Peace has slightly increased across the world, according to the 2019 Global Peace Index of the Institute for Economics and Peace (IEP), published on Wednesday.
The 13th edition of this report, which measures peace in 163 countries and territories, shows a worldwide improvement for the first time in five years. Belgium is at the 18th position, gaining three places.
For the first time in five years, the Global Peace Index (GPI) has improved slightly. The average score per country increased by 0.09%, with 86 countries showing improvement and 76 a decline.
Yet, the world seems less at peace than it was ten years ago, with an average decrease of the index by 3.78% since 2008.
Iceland has held the status of the world’s most peaceful country since 2008. New Zealand and Portugal complete for the remaining spots on the podium.
On the other end of the spectre, Afghanistan is last place, an unenviable status that it stole from Syria. South Sudan is the third among the least peaceful countries.
Belgium tied with Sweden at 18th position in the world, and thus gained three places. It ranked 11th in Europe, close behind the Netherlands while France is far behind (World’s 60th, Europe’s 29th).
The impact of violence on 2018’s global economy was 14.1 billion dollars in terms of purchasing power parity (PPP), which is equivalent to 11.2% of global economic activity. A figure that has improved in 2018, thanks to the decrease of conflict intensity in Syria, Colombia and Ukraine. In the ten countries most affected by violence, the average economic impact was equivalent to 35% of GDP, against 3.3% in the most peaceful countries. For Belgium, the economic cost of violence represented 5% of GDP.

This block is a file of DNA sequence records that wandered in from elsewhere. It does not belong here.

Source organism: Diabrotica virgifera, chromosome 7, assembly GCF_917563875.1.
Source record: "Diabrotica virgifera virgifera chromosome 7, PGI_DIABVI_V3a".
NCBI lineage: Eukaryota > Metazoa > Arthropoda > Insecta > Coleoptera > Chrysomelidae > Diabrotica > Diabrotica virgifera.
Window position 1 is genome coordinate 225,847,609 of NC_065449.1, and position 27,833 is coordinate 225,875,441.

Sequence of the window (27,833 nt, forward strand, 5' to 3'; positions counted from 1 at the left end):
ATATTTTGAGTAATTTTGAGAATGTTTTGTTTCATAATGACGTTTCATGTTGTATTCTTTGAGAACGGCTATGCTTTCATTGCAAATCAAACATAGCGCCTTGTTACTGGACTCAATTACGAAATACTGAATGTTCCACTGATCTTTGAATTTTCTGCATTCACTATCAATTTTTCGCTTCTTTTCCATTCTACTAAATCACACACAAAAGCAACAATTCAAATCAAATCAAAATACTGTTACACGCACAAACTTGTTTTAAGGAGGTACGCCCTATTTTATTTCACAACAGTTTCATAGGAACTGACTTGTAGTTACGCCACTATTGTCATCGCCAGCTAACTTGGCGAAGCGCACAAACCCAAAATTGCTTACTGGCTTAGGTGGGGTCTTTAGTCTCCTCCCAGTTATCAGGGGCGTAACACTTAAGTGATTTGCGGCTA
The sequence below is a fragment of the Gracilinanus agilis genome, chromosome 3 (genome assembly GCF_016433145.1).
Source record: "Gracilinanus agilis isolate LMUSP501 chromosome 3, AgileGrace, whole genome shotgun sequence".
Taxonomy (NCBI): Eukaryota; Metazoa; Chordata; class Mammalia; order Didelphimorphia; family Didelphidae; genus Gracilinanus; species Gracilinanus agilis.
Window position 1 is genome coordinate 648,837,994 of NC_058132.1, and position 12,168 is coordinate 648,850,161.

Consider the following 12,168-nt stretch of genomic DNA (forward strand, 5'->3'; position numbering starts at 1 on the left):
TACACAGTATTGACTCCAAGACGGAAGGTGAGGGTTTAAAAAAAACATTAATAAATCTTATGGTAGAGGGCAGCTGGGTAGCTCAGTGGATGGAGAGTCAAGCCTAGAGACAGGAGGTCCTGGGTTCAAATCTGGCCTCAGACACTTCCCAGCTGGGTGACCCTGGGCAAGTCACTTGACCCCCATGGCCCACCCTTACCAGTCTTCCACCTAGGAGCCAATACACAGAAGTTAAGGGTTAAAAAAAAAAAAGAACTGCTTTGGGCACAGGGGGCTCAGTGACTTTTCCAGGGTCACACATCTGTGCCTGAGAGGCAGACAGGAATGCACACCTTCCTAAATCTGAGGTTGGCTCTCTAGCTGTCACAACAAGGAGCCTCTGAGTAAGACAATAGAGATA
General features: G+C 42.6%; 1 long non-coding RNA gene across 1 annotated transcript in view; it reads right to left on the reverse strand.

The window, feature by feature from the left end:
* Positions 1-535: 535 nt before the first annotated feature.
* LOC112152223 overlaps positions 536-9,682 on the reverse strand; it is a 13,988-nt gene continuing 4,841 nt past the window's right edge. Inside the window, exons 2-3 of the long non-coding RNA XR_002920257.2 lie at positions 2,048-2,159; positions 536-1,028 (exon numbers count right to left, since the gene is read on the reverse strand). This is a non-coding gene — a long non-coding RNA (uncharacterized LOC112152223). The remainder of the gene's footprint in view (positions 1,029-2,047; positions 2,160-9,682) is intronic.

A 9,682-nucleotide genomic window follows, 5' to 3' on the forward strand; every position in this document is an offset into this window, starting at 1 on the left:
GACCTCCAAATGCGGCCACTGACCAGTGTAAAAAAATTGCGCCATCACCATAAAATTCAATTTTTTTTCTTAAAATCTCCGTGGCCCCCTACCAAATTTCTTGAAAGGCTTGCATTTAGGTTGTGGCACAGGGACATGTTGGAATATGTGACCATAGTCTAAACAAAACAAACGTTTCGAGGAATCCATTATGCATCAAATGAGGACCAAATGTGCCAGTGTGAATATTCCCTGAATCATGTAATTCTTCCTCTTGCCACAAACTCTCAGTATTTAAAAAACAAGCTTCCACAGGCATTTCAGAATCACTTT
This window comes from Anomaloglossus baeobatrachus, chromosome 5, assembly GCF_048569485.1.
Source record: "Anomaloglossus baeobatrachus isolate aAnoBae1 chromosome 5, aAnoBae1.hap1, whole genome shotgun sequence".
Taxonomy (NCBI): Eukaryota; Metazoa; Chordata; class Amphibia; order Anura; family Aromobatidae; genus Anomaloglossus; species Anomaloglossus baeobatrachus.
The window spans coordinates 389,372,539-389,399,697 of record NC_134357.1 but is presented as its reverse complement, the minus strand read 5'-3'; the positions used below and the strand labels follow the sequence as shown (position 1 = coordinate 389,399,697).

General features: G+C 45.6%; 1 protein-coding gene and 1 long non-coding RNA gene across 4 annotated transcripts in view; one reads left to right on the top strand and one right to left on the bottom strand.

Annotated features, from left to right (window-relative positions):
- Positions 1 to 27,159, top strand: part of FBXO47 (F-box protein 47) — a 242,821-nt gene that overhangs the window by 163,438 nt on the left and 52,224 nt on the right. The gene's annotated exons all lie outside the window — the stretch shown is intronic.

The potential impact of climate change on peace was also analysed. Global warming will impact the availability of resources, migration, livelihoods, which will increase the likelihood of violent conflict. Approximately 971 million people live in areas (very) highly exposed to global warming, of which 41% are in countries that already show low scores in peace.
The report covered 99.7% of the world population and used 23 quantitative and qualitative indicators, grouped in three areas: social security, national and international conflict and the degree of militarization.
The Brussels Times